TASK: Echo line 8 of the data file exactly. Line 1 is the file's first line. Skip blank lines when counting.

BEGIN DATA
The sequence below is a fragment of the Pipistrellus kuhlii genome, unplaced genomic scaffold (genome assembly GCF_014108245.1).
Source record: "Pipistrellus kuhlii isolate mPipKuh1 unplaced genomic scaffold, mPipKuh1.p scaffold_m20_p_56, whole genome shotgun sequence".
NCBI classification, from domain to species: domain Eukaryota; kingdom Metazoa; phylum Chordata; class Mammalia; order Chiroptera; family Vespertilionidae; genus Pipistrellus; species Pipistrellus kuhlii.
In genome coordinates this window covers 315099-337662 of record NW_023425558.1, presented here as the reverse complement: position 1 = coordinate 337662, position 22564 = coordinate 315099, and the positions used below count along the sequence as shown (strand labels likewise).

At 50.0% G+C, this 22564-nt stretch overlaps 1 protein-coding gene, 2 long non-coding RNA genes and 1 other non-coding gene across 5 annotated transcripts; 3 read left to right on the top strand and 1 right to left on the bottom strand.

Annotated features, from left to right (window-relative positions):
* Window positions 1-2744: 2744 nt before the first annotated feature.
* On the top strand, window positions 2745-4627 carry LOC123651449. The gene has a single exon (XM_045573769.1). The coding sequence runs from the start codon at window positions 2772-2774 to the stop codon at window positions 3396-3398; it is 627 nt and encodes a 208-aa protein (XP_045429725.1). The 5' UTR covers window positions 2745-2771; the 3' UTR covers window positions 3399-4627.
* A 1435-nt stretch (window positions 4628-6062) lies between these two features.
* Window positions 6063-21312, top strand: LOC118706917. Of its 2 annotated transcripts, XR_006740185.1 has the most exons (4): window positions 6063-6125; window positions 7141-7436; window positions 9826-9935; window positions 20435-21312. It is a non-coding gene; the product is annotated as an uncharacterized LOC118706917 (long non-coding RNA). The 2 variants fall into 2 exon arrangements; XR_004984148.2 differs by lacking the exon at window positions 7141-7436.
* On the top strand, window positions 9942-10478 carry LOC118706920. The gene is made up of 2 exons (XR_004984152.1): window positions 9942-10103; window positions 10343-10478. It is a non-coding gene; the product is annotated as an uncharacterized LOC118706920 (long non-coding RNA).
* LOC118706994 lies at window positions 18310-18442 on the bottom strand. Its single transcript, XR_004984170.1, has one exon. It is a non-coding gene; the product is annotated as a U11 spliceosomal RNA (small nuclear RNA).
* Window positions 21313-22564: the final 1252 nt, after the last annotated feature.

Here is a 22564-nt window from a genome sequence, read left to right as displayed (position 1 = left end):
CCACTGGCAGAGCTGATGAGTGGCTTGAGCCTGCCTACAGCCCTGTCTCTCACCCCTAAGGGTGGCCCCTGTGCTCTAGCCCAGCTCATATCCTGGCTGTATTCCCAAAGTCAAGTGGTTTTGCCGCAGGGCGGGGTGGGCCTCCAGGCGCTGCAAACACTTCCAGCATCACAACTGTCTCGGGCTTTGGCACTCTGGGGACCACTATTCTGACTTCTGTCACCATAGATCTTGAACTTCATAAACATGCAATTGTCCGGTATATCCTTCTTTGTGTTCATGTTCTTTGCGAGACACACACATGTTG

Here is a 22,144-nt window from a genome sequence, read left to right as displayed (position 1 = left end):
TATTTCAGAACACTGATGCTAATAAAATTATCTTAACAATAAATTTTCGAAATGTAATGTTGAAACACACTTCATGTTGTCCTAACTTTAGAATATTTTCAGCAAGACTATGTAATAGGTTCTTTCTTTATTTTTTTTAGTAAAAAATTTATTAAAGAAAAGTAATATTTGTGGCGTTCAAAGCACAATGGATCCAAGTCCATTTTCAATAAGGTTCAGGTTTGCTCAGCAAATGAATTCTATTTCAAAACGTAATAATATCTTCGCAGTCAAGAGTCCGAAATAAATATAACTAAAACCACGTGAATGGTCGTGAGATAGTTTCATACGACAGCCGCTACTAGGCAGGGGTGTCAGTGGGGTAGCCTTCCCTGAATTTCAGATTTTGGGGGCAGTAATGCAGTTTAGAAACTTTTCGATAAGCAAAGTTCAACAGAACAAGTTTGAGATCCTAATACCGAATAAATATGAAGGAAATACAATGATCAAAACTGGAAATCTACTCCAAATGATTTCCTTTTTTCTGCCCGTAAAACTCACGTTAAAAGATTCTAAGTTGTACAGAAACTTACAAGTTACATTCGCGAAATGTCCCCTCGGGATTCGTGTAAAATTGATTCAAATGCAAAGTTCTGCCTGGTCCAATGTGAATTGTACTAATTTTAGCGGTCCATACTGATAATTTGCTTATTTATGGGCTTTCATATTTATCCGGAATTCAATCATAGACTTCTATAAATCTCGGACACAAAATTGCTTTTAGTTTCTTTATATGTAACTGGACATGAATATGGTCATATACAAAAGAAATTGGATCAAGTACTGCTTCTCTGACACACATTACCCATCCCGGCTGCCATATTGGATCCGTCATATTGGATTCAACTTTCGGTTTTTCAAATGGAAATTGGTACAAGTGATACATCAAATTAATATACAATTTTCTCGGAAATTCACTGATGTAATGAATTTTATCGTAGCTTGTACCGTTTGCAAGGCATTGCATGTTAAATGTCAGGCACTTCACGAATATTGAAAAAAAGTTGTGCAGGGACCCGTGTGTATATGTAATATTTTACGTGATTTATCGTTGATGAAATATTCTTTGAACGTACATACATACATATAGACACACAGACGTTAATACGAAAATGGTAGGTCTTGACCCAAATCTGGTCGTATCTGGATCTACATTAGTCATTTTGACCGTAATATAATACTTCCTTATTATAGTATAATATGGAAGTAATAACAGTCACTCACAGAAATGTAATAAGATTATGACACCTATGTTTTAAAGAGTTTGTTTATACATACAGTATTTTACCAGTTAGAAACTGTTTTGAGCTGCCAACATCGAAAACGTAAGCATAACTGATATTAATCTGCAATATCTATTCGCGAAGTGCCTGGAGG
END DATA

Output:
* On the top strand, window positions 2745-4627 carry LOC123651449. The gene has a single exon (XM_045573769.1). The coding sequence runs from the start codon at window positions 2772-2774 to the stop codon at window positions 3396-3398; it is 627 nt and encodes a 208-aa protein (XP_045429725.1). The 5' UTR covers window positions 2745-2771; the 3' UTR covers window positions 3399-4627.